The poppy is one of the most storied of all flowers, best recognised today as the symbol of remembrance for the millions who have died in armed conflict since World War I. It is of course most prevalent around this time of year due to the services held to commemorate the signing of the WWI armistice, signalling an end to hostilities on November 11th, 1918. The significance of the poppy is a result of the bright red blooms that emerged from the same fields that played host to such bloodied, abject and futile warfare - most memorably, these serene flowers were captured in poet John McCrae’s famous ‘In Flanders Fields’. Upon reading the poem for the first time, an American professor called Moina Michael swore to wear a red poppy on the anniversary of armistice and the custom spread around the world.

In truth, poppies have been symbols of death and (eternal) sleep for time that stretches back far beyond the armed conflicts of the early twentieth century - in Greek and Roman mythology they were used as tributes to the dead and many tombstones featured the emblem of a poppy to represent an eternal sleep. This is of course doubtless due to that other infamous association of the poppy: it is the source of crude opium. Like so many other scenes in the 1939 film adaptation of the Wizard of Oz that take on fresh shades of meaning upon adult viewing, Dorothy’s warped, paralysing sleep in the garden of enchanted poppies becomes altogether more sinister when you factor in the problem of opium dens in inter-war America…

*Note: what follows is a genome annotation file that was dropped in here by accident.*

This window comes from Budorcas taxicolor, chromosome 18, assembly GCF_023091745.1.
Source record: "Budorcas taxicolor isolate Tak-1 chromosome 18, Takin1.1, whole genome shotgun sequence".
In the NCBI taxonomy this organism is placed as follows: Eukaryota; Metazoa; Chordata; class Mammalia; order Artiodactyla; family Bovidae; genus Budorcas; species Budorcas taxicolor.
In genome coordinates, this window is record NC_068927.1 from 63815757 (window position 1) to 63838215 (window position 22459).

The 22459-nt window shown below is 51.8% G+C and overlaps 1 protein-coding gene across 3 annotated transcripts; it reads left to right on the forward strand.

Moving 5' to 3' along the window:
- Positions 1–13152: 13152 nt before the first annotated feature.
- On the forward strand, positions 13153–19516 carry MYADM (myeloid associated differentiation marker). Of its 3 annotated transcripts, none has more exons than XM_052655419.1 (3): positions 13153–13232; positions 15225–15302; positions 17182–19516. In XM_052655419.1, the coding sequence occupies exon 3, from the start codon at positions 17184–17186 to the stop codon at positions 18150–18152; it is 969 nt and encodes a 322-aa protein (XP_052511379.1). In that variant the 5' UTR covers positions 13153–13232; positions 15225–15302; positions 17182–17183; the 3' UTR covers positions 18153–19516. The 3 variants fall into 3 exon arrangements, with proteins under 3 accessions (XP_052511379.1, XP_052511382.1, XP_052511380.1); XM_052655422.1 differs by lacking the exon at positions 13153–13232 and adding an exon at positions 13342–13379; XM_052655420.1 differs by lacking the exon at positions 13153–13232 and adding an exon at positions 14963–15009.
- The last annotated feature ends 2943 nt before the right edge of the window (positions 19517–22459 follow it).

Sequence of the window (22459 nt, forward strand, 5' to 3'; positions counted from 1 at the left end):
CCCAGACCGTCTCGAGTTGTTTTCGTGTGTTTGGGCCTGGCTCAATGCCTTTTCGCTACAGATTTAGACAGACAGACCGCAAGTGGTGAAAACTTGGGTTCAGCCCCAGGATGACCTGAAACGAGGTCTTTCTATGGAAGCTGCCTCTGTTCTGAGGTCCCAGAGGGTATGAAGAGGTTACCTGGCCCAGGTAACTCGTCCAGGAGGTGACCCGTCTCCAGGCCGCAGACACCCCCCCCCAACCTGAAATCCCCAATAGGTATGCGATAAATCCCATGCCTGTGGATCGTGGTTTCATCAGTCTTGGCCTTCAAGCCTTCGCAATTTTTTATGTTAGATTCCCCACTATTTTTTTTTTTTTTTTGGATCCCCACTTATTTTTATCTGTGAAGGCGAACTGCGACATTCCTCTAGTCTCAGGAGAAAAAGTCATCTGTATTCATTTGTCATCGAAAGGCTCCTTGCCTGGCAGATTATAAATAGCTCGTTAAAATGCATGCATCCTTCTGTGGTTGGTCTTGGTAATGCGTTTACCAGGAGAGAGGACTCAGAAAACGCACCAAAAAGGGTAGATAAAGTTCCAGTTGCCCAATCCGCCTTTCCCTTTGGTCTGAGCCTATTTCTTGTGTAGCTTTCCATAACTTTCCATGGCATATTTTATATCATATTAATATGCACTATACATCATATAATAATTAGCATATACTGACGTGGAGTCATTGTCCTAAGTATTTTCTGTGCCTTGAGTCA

Even with such strong links to the end of war, the meaning of the remembrance poppy has become muddled over time and there are occasionally uncomfortable examples of the poppy being used to glorify what were truly horrific times. At Floom we choose to focus on the poppy as an emblem of the peace that armistice brought about and the hopes that came with that (however shortlived, and that we still strive for). With this in mind, we draw your attention to the red poppy’s cousin: the white poppy. A symbol for peace that acknowledges the great sadness in all lives lost in wartime - British or otherwise, soldiers or civilians.